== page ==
I've always liked the design for 1969 Topps, especially the circle for the player's name. The Bobby Klaus is an interesting card, as he never played for the Padres, and spent 1969 in AAA in the Pirate's system. My best guess for his inclusion as a Padre is that he had spent the previous 3 years for the San Diego Padres when they were a minor league team. Though he posted low batting averages for them, he had  walked from 107-154 times for each of the previous 3 years.
I thought this card of Hall of Famer Ron Santo was a good deal at $1.

Nick's vintage cards are generally in very nice condition which is nice.
I was very happy to get a card of Bullet Bob Turley, who won the Cy Young award that year. The card is in rough condition, but that was the reason I got it for a dollar, so I'm not complaining.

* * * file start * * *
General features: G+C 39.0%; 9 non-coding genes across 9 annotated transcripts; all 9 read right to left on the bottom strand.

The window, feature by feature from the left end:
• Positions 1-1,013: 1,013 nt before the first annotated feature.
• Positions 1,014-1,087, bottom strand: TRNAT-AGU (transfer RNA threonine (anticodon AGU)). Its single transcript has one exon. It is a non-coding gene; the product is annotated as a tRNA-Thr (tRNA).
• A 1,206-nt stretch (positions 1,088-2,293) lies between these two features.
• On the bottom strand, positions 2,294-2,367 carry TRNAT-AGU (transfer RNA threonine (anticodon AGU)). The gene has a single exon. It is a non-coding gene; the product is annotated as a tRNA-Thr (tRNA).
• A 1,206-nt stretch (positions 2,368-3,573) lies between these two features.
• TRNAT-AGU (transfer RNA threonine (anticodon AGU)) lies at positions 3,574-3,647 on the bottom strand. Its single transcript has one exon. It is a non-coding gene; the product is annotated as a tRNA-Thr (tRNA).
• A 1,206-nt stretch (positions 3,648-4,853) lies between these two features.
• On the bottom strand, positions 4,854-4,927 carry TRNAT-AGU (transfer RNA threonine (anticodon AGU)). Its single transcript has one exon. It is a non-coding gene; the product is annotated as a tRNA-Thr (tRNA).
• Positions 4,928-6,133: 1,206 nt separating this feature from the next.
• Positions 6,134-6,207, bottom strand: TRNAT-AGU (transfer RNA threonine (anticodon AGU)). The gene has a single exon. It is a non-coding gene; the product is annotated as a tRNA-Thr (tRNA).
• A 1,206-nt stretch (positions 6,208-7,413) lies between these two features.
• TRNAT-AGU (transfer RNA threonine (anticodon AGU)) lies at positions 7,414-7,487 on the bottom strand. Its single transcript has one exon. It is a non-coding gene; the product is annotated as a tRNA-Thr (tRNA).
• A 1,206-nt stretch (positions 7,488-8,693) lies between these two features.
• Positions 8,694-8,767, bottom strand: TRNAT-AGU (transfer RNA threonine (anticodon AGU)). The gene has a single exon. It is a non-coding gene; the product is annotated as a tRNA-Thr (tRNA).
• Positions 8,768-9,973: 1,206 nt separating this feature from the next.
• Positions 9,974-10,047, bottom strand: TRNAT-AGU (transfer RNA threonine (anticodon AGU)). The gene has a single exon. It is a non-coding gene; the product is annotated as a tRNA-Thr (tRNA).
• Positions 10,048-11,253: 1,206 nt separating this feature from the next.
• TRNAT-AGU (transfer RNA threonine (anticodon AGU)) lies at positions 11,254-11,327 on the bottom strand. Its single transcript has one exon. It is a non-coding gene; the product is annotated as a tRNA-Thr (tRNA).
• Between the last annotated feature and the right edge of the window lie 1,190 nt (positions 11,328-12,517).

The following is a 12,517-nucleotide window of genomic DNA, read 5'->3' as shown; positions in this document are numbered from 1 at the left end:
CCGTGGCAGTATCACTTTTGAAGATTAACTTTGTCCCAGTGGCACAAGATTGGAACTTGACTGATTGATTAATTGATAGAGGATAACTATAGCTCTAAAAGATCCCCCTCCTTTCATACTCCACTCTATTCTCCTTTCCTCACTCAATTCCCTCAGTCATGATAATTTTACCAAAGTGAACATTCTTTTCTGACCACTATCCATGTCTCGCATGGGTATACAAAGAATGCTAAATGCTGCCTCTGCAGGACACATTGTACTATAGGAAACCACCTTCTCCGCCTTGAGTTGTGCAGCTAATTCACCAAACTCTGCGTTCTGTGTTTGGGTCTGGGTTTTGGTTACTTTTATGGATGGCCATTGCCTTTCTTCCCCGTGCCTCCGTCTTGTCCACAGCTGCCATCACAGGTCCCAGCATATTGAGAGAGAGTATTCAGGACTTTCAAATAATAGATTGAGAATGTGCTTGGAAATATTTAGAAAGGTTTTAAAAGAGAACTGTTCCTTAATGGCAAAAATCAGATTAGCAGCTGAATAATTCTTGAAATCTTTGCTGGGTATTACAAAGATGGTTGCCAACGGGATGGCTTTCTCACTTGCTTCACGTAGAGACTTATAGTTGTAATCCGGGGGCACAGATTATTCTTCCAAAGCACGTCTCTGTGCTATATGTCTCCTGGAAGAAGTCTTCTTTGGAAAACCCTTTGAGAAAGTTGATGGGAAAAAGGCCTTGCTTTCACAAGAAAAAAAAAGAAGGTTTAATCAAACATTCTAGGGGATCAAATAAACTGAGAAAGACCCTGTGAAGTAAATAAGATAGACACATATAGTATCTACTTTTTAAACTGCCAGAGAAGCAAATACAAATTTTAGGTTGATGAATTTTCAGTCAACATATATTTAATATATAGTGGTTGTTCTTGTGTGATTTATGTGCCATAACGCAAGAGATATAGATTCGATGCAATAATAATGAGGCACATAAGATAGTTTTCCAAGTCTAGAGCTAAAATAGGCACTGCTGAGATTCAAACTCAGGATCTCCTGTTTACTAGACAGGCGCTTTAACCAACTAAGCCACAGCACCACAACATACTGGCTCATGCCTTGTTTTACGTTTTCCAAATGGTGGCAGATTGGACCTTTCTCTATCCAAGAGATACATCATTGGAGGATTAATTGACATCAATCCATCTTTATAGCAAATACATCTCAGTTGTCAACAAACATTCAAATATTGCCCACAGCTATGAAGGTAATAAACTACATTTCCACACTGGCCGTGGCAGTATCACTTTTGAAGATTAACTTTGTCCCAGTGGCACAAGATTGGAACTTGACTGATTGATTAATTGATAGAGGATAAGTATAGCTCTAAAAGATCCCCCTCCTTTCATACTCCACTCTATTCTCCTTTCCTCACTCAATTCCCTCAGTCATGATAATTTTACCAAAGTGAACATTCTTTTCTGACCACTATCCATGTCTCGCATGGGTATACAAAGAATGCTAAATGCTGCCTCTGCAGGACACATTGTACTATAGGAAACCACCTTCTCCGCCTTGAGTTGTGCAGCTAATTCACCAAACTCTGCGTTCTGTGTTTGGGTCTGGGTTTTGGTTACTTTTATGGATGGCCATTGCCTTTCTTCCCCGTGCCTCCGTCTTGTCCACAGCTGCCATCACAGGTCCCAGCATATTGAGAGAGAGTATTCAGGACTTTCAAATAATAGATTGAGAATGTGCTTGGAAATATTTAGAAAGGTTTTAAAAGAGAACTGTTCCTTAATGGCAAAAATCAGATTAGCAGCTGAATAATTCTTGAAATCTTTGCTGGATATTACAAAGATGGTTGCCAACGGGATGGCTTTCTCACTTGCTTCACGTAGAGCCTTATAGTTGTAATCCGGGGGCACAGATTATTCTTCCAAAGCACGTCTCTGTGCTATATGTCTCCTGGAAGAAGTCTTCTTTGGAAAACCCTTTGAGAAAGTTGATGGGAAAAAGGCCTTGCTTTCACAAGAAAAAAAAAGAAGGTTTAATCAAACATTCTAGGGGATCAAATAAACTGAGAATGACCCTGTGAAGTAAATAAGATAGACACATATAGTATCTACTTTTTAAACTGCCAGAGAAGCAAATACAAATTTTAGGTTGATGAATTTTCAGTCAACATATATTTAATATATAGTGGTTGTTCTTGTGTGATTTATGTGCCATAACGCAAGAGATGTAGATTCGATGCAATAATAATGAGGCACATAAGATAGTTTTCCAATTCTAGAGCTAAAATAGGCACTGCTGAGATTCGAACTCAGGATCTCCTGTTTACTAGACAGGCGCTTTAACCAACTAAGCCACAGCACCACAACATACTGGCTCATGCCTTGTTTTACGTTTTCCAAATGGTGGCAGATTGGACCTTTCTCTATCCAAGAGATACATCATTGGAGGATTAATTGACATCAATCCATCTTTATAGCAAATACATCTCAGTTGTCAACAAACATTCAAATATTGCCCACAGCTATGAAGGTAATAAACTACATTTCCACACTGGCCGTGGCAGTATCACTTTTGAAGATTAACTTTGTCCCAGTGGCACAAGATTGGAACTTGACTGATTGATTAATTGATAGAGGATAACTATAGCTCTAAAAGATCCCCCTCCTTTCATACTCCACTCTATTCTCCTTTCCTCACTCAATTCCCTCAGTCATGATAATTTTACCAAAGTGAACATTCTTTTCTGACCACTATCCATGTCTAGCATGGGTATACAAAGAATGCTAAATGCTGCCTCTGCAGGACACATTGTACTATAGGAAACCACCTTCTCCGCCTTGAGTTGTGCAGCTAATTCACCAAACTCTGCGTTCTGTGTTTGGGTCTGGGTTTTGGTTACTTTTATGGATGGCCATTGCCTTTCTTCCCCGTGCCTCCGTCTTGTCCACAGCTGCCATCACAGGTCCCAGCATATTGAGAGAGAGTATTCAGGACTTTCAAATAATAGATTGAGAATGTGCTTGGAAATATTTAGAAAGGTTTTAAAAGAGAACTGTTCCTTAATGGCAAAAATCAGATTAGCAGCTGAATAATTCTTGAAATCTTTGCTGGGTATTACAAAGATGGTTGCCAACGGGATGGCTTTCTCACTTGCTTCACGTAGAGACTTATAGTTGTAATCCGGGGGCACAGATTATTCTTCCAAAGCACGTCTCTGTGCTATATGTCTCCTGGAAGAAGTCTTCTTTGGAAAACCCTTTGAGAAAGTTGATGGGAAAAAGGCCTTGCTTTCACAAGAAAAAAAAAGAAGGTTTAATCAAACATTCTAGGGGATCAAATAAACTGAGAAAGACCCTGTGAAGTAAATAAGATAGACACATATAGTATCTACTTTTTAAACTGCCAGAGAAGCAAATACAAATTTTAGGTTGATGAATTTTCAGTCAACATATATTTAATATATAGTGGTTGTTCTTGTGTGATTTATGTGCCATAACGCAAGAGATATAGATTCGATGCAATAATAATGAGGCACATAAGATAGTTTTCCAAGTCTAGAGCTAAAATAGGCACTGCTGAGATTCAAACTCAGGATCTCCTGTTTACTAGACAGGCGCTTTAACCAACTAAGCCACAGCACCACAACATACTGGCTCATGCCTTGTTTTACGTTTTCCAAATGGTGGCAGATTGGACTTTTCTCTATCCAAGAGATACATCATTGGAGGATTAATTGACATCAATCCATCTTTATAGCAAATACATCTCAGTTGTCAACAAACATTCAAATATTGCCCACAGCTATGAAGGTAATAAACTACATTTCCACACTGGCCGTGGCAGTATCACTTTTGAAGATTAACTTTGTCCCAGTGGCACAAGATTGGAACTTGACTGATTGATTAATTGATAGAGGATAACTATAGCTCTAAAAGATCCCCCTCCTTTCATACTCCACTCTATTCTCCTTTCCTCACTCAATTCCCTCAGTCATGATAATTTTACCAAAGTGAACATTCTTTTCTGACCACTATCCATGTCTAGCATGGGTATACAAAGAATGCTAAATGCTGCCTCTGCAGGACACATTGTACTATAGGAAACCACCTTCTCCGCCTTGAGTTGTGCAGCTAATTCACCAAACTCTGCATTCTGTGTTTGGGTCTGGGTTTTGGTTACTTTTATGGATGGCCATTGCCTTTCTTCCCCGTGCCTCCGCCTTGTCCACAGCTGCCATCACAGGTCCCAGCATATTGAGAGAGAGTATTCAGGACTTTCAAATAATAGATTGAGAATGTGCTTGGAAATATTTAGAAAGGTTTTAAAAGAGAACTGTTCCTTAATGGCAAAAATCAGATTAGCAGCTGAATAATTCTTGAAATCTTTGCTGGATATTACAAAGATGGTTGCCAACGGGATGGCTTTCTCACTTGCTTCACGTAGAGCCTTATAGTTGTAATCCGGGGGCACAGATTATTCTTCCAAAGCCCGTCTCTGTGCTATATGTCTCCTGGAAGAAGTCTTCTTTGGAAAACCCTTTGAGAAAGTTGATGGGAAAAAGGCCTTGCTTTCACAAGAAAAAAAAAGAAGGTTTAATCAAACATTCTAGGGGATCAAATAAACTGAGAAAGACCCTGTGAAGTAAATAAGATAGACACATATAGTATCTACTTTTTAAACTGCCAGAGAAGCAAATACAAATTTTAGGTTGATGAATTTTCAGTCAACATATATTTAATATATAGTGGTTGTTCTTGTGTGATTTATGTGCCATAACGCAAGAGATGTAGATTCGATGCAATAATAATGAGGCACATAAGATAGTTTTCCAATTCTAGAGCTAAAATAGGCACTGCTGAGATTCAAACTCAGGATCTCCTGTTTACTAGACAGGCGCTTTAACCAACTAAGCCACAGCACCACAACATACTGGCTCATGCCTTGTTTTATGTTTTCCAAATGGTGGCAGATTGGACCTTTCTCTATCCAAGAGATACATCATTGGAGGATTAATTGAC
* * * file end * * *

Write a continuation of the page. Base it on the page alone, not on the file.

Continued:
I was going this way and that on whether to get this card, because I thought my Dad might already have it, but as it was $2 and a Yankee from 65 years, I decided to get it. It turned out that my Dad does already have this card, but it's still a good purchase.

I also did what I've never done before: I actually bought a football card! I know there's many people who collect both football and baseball, but I'm for the most part a one sport guy. However, when I saw these vintage football cards at 50 cents each, I thought it would be good to get a couple.
Because I know almost literally nothing about football from way back when, I'd never heard of these guys, and just assumed they were mediocre players. However, when I looked them up, it turned they were actually all pretty good ( pro-bowlers and all-pros and stuff like that.